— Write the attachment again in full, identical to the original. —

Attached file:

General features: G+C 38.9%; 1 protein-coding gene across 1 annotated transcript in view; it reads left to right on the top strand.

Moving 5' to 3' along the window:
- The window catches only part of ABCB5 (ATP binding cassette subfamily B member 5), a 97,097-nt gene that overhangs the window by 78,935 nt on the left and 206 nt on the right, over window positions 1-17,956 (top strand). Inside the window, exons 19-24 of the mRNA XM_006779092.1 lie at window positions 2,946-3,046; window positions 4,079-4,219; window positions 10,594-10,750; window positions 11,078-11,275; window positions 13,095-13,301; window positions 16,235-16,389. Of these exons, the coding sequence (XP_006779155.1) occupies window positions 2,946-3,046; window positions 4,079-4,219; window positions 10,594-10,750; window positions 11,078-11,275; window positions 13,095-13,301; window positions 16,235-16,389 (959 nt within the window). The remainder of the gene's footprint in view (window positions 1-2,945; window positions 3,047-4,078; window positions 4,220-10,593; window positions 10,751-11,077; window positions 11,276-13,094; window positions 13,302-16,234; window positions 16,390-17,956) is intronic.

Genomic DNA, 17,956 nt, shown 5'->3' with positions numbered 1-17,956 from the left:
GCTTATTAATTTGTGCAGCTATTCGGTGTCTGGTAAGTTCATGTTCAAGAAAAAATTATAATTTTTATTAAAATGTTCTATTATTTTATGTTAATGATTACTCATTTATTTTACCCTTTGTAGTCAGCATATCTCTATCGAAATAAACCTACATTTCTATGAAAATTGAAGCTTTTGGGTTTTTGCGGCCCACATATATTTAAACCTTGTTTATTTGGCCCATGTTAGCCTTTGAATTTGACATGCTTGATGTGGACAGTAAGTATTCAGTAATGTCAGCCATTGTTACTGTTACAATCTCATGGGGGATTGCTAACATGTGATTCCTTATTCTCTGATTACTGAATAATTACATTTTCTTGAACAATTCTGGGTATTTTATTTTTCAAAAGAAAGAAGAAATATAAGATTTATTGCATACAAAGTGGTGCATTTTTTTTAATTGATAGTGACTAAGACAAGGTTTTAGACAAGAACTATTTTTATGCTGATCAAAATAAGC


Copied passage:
General features: G+C 38.9%; 1 protein-coding gene across 1 annotated transcript in view; it reads left to right on the top strand.

Moving 5' to 3' along the window:
- The window catches only part of ABCB5 (ATP binding cassette subfamily B member 5), a 97,097-nt gene that overhangs the window by 78,935 nt on the left and 206 nt on the right, over window positions 1-17,956 (top strand). Inside the window, exons 19-24 of the mRNA XM_006779092.1 lie at window positions 2,946-3,046; window positions 4,079-4,219; window positions 10,594-10,750; window positions 11,078-11,275; window positions 13,095-13,301; window positions 16,235-16,389. Of these exons, the coding sequence (XP_006779155.1) occupies window positions 2,946-3,046; window positions 4,079-4,219; window positions 10,594-10,750; window positions 11,078-11,275; window positions 13,095-13,301; window positions 16,235-16,389 (959 nt within the window). The remainder of the gene's footprint in view (window positions 1-2,945; window positions 3,047-4,078; window positions 4,220-10,593; window positions 10,751-11,077; window positions 11,276-13,094; window positions 13,302-16,234; window positions 16,390-17,956) is intronic.

Genomic DNA, 17,956 nt, shown 5'->3' with positions numbered 1-17,956 from the left:
GCTTATTAATTTGTGCAGCTATTCGGTGTCTGGTAAGTTCATGTTCAAGAAAAAATTATAATTTTTATTAAAATGTTCTATTATTTTATGTTAATGATTACTCATTTATTTTACCCTTTGTAGTCAGCATATCTCTATCGAAATAAACCTACATTTCTATGAAAATTGAAGCTTTTGGGTTTTTGCGGCCCACATATATTTAAACCTTGTTTATTTGGCCCATGTTAGCCTTTGAATTTGACATGCTTGATGTGGACAGTAAGTATTCAGTAATGTCAGCCATTGTTACTGTTACAATCTCATGGGGGATTGCTAACATGTGATTCCTTATTCTCTGATTACTGAATAATTACATTTTCTTGAACAATTCTGGGTATTTTATTTTTCAAAAGAAAGAAGAAATATAAGATTTATTGCATACAAAGTGGTGCATTTTTTTTAATTGATAGTGACTAAGACAAGGTTTTAGACAAGAACTATTTTTATGCTGATCAAAATAAGC